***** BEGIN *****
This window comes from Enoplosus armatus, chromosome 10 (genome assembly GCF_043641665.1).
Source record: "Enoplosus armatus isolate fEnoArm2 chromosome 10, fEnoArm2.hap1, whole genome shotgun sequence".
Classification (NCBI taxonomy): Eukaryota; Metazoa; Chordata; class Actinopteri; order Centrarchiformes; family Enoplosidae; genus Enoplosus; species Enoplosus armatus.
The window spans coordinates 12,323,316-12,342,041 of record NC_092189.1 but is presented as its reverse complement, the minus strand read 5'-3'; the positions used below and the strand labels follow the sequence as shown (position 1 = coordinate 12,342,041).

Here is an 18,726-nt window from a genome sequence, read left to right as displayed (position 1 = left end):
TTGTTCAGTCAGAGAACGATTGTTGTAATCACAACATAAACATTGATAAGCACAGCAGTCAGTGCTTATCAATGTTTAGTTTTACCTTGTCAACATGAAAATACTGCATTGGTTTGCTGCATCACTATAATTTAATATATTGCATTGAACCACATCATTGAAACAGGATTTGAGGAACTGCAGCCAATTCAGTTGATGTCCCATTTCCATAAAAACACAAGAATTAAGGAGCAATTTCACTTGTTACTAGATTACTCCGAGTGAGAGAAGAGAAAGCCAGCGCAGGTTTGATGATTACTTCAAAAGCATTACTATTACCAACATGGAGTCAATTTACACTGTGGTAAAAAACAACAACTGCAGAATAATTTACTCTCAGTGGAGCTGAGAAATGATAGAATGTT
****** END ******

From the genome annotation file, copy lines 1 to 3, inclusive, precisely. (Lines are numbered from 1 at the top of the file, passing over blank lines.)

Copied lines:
This window comes from Enoplosus armatus, chromosome 10 (genome assembly GCF_043641665.1).
Source record: "Enoplosus armatus isolate fEnoArm2 chromosome 10, fEnoArm2.hap1, whole genome shotgun sequence".
Classification (NCBI taxonomy): Eukaryota; Metazoa; Chordata; class Actinopteri; order Centrarchiformes; family Enoplosidae; genus Enoplosus; species Enoplosus armatus.